Thursday, July 4, 2013


I have 3 mature rhubarb plants.  I harvested 4 pounds of trimmed stalks from one yesterday.  Today I cooked 2 recipees, each using 2 lbs.

The first one is Orangette's roasted rhubarb with white wine and vanilla.
 She calls for 30 minutes of cooking but mine needed 45 to soften.  It is delicious. 

Recipe copied below:

Roasted Rhubarb
Inspired by Canal House Cooking, Volume 3

For the wine here, I used our house white at Delancey: Ch√Ęteau de Pellehaut Harmonie de Gascogne, a blend of Ugni Blanc, Colombard, Gros Manseng, Chardonnay, and Sauvignon Blanc. It’s bright and crisp and citrusy.

2 lb. rhubarb, trimmed and cut into 3-inch lengths
½ cup sugar
½ cup crisp white wine
1 vanilla bean, split

Set a rack in the lower third of the oven, and preheat the oven to 350°F.

Put the rhubarb in a Dutch oven or other deep oven-safe pot. Add the sugar, wine, and vanilla bean, and stir to mix. Bake (uncovered) for about 30 minutes, or until very tender, giving the pot a gentle stir about midway through to ensure that the rhubarb cooks evenly.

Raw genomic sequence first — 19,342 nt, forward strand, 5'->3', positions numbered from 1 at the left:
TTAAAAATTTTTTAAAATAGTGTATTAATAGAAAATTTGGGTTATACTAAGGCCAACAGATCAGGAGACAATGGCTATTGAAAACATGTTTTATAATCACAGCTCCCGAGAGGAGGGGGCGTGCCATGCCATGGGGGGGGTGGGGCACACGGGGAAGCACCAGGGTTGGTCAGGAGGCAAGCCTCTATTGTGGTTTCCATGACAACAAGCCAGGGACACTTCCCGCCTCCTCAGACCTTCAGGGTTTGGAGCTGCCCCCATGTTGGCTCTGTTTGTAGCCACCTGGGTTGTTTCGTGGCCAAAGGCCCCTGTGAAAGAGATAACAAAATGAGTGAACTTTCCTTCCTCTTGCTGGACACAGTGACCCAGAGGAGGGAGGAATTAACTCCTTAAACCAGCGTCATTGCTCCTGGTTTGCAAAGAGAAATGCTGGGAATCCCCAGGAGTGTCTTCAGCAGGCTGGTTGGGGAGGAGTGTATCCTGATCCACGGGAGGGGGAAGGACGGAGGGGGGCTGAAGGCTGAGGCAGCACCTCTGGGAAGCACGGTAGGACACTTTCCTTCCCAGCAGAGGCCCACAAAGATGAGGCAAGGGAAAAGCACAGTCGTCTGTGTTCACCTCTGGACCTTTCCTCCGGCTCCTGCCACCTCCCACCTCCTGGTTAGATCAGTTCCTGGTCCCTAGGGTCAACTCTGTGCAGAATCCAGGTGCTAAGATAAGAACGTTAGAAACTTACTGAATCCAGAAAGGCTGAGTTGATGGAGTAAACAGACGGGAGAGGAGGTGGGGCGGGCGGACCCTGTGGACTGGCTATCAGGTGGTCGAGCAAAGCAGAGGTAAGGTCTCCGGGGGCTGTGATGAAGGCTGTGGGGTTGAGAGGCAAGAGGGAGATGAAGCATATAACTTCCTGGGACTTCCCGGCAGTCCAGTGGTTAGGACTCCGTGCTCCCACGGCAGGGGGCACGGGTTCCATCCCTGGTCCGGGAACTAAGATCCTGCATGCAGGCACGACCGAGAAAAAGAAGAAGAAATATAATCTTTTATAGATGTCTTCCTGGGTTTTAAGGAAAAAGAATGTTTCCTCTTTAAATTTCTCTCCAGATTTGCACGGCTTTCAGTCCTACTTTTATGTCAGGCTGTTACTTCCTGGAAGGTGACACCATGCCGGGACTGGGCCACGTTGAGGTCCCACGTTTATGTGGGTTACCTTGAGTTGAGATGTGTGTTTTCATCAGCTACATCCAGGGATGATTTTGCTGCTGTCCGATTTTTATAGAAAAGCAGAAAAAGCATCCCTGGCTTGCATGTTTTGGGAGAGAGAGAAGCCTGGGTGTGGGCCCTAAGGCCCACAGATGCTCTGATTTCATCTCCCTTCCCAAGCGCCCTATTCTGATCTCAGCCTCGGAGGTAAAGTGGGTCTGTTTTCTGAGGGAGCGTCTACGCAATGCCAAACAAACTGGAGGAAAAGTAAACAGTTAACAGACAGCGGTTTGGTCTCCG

Note: I like to eat this cold, though I imagine you could also serve it warm.

The second thing was my attempt at making a simple syrup.  I used the pressure cooker set on high pressure and cooked it for 30 minutes followed by a natural cool down period.   I strained it through a fine metal sieve with no pressure.   It yielded 3.5 cups syrup and about 1.5 cups of pulp.  Both are very good. 

2 lb rhubarb
1 cup sugar
1.5 cups water

I think next batch I will try zero water and cook it without pressure first  to get the juice of the rhubarb out before using the pressure.  My pressure cooker instructions call for at least .5 cup of liquid to create the steam needed for making the pressure. 

I probably still have 6 to 8 pounds of rhubarb on the other 2 mature plants.  I think I like the roasted rhubarb best so far but it is really braised not roasted at the low temp of 350 and with wine.   I may try some roasted dry at a higher temperature.